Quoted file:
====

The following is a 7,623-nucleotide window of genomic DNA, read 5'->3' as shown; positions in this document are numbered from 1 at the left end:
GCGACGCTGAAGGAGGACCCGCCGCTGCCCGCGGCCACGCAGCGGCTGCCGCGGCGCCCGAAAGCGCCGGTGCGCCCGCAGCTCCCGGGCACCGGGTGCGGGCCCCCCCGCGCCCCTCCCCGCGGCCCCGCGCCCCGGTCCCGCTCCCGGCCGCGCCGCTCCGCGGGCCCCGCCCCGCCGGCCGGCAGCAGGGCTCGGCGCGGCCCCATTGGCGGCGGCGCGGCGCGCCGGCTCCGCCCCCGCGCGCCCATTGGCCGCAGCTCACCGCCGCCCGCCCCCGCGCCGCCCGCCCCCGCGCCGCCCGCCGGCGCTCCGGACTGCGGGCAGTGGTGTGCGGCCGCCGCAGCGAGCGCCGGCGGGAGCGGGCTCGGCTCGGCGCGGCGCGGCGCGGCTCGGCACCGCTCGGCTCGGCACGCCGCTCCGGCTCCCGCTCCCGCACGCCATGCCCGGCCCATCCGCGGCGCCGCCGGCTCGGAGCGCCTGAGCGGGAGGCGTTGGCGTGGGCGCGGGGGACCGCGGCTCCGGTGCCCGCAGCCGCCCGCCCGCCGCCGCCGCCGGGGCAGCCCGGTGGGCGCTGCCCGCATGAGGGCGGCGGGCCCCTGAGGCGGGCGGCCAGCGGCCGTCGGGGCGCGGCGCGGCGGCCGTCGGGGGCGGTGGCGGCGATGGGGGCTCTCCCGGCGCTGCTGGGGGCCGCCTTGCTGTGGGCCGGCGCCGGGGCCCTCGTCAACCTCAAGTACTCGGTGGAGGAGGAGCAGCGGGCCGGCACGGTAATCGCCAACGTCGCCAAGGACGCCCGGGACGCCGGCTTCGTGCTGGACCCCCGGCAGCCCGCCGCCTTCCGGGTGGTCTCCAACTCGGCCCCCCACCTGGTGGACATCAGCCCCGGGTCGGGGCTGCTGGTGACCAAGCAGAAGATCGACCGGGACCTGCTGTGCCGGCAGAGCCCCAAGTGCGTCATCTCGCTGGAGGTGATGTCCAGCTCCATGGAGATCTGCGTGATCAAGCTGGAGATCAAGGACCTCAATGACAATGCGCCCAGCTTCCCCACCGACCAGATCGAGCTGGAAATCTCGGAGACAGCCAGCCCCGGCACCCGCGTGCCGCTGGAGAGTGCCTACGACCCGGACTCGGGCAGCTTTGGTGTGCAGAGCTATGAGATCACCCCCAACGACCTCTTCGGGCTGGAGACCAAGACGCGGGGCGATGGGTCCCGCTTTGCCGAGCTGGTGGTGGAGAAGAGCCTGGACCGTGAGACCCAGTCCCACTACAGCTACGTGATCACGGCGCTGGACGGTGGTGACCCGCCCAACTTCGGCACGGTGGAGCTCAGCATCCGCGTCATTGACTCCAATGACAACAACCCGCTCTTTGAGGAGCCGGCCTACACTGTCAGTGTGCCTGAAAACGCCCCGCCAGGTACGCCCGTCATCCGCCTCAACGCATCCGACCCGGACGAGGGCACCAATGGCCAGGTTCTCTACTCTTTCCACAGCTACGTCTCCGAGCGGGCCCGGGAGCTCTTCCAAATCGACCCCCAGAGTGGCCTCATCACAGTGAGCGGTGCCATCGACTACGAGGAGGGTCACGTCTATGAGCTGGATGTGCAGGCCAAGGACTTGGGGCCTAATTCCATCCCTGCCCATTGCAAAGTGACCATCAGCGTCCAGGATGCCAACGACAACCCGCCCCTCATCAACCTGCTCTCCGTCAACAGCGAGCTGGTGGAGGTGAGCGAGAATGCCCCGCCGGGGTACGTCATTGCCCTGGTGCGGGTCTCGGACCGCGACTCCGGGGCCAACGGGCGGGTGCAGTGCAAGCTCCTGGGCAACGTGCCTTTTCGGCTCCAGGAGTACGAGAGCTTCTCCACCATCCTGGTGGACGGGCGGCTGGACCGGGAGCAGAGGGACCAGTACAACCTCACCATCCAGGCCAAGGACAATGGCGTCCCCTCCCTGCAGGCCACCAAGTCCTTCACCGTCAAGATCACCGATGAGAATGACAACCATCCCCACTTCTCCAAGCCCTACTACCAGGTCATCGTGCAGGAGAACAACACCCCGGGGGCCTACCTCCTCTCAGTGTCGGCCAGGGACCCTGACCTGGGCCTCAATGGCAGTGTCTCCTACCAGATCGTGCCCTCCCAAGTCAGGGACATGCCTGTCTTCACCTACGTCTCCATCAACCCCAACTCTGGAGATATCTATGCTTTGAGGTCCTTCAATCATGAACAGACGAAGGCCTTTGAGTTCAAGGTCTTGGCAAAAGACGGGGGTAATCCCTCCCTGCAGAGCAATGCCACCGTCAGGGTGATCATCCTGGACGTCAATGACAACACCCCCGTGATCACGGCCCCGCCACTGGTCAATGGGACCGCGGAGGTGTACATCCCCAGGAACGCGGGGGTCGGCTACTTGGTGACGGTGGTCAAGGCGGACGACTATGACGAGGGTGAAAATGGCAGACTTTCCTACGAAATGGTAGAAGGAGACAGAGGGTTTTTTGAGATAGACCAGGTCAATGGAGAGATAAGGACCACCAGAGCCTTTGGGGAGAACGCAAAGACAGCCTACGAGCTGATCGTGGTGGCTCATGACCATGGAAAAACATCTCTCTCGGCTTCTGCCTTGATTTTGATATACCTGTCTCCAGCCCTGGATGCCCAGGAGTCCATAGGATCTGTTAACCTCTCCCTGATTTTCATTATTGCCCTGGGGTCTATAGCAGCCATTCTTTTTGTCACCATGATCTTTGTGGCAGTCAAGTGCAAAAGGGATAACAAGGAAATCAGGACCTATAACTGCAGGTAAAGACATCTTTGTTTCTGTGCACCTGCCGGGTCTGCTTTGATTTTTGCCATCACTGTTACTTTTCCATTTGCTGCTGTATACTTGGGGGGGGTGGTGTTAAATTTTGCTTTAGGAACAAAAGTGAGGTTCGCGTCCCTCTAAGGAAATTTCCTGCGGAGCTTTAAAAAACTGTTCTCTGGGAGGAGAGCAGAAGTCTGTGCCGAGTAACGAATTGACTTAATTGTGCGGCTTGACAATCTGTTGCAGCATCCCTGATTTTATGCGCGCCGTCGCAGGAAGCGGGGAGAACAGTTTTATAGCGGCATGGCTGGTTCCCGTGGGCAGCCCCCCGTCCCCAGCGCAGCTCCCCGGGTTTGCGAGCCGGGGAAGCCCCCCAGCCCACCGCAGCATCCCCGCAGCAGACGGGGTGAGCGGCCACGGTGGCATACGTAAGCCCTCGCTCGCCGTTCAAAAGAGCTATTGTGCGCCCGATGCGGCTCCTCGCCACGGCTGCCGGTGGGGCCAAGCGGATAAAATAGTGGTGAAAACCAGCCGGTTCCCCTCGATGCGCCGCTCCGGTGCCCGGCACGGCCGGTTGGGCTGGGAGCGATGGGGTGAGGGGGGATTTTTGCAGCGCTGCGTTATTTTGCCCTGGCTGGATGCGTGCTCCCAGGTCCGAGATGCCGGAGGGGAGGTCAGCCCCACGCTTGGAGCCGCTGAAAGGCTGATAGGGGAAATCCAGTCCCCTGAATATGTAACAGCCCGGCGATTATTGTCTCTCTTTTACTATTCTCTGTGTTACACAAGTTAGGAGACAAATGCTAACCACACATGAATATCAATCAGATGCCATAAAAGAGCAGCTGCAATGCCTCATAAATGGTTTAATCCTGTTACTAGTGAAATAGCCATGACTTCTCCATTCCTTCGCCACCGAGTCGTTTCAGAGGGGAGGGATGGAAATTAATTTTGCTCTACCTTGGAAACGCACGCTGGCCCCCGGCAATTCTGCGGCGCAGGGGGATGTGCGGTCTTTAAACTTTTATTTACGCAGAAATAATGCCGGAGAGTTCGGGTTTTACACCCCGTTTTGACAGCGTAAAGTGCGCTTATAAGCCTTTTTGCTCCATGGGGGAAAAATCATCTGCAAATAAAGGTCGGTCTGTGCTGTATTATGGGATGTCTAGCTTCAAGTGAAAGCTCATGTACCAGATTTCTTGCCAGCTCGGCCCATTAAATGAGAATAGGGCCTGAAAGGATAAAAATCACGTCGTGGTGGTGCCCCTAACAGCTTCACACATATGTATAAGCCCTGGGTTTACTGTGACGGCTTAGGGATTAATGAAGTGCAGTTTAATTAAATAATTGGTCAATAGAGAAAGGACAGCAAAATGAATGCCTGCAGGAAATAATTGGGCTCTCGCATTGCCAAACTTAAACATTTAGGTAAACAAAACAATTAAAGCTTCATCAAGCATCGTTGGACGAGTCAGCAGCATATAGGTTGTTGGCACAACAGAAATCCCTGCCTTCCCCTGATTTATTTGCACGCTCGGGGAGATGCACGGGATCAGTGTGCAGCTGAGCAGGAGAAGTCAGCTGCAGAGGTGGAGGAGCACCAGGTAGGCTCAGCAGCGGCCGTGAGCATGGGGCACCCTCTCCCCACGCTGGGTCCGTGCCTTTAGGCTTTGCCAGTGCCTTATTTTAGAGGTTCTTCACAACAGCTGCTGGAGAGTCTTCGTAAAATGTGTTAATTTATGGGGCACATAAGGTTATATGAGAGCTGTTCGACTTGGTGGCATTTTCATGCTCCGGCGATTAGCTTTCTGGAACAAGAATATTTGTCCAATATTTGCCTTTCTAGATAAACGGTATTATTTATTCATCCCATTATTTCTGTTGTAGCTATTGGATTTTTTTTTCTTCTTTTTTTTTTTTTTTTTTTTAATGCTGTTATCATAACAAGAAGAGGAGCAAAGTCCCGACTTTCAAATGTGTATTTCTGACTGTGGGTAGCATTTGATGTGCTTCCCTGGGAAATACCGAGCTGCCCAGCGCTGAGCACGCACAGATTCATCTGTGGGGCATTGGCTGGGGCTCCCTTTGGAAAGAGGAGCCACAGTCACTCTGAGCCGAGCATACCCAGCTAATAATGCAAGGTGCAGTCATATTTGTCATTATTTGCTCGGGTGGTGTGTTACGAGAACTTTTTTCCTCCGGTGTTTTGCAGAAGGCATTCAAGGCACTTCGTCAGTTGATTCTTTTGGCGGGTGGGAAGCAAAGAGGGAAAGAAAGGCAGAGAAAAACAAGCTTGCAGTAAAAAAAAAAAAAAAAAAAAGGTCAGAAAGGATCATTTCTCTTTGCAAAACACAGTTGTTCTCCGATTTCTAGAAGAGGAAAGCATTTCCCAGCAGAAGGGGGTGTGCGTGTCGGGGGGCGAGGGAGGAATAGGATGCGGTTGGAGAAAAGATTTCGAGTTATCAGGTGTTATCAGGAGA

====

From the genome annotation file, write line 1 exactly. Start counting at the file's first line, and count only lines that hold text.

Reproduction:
The following is a 7,623-nucleotide window of genomic DNA, read 5'->3' as shown; positions in this document are numbered from 1 at the left end: